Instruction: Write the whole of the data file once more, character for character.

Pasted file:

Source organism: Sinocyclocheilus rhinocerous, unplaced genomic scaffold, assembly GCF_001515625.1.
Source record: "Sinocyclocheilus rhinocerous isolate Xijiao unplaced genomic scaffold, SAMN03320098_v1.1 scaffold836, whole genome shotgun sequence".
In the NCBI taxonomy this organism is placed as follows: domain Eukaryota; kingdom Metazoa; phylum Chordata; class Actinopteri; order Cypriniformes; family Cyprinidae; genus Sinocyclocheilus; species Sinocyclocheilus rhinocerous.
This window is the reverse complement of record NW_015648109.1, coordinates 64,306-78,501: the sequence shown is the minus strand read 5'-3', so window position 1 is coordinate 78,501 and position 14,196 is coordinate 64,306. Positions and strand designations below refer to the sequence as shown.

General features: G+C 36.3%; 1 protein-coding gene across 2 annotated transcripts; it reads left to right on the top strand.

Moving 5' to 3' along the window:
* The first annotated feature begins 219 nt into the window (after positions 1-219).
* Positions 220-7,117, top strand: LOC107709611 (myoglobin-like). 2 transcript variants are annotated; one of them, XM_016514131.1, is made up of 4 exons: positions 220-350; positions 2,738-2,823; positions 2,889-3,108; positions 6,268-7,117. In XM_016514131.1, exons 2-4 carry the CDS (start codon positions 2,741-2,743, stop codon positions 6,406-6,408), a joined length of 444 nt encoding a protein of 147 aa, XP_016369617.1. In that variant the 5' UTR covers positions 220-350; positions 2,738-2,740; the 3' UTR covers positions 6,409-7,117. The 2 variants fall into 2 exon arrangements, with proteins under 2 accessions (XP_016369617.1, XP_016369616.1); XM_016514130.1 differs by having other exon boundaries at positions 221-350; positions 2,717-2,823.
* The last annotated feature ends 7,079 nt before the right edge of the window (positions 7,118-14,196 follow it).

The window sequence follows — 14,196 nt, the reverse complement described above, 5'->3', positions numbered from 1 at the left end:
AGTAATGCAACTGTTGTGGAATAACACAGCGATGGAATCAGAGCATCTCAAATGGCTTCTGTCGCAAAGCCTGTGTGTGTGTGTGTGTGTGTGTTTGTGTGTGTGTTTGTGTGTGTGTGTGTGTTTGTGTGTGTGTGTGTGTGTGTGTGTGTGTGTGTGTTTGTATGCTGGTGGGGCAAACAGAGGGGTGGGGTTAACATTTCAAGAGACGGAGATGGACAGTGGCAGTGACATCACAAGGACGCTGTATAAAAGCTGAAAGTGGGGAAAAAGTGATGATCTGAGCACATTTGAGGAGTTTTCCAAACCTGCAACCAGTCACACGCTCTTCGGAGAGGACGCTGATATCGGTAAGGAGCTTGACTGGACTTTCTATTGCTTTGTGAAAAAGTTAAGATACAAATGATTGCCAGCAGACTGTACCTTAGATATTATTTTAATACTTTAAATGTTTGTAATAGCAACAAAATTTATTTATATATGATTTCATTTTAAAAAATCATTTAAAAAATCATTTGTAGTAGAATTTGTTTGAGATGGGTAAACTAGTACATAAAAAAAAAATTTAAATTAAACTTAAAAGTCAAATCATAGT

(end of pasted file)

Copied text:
Source organism: Sinocyclocheilus rhinocerous, unplaced genomic scaffold, assembly GCF_001515625.1.
Source record: "Sinocyclocheilus rhinocerous isolate Xijiao unplaced genomic scaffold, SAMN03320098_v1.1 scaffold836, whole genome shotgun sequence".
In the NCBI taxonomy this organism is placed as follows: domain Eukaryota; kingdom Metazoa; phylum Chordata; class Actinopteri; order Cypriniformes; family Cyprinidae; genus Sinocyclocheilus; species Sinocyclocheilus rhinocerous.
This window is the reverse complement of record NW_015648109.1, coordinates 64,306-78,501: the sequence shown is the minus strand read 5'-3', so window position 1 is coordinate 78,501 and position 14,196 is coordinate 64,306. Positions and strand designations below refer to the sequence as shown.

General features: G+C 36.3%; 1 protein-coding gene across 2 annotated transcripts; it reads left to right on the top strand.

Moving 5' to 3' along the window:
* The first annotated feature begins 219 nt into the window (after positions 1-219).
* Positions 220-7,117, top strand: LOC107709611 (myoglobin-like). 2 transcript variants are annotated; one of them, XM_016514131.1, is made up of 4 exons: positions 220-350; positions 2,738-2,823; positions 2,889-3,108; positions 6,268-7,117. In XM_016514131.1, exons 2-4 carry the CDS (start codon positions 2,741-2,743, stop codon positions 6,406-6,408), a joined length of 444 nt encoding a protein of 147 aa, XP_016369617.1. In that variant the 5' UTR covers positions 220-350; positions 2,738-2,740; the 3' UTR covers positions 6,409-7,117. The 2 variants fall into 2 exon arrangements, with proteins under 2 accessions (XP_016369617.1, XP_016369616.1); XM_016514130.1 differs by having other exon boundaries at positions 221-350; positions 2,717-2,823.
* The last annotated feature ends 7,079 nt before the right edge of the window (positions 7,118-14,196 follow it).

The window sequence follows — 14,196 nt, the reverse complement described above, 5'->3', positions numbered from 1 at the left end:
AGTAATGCAACTGTTGTGGAATAACACAGCGATGGAATCAGAGCATCTCAAATGGCTTCTGTCGCAAAGCCTGTGTGTGTGTGTGTGTGTGTGTTTGTGTGTGTGTTTGTGTGTGTGTGTGTGTTTGTGTGTGTGTGTGTGTGTGTGTGTGTGTGTGTGTTTGTATGCTGGTGGGGCAAACAGAGGGGTGGGGTTAACATTTCAAGAGACGGAGATGGACAGTGGCAGTGACATCACAAGGACGCTGTATAAAAGCTGAAAGTGGGGAAAAAGTGATGATCTGAGCACATTTGAGGAGTTTTCCAAACCTGCAACCAGTCACACGCTCTTCGGAGAGGACGCTGATATCGGTAAGGAGCTTGACTGGACTTTCTATTGCTTTGTGAAAAAGTTAAGATACAAATGATTGCCAGCAGACTGTACCTTAGATATTATTTTAATACTTTAAATGTTTGTAATAGCAACAAAATTTATTTATATATGATTTCATTTTAAAAAATCATTTAAAAAATCATTTGTAGTAGAATTTGTTTGAGATGGGTAAACTAGTACATAAAAAAAAAATTTAAATTAAACTTAAAAGTCAAATCATAGT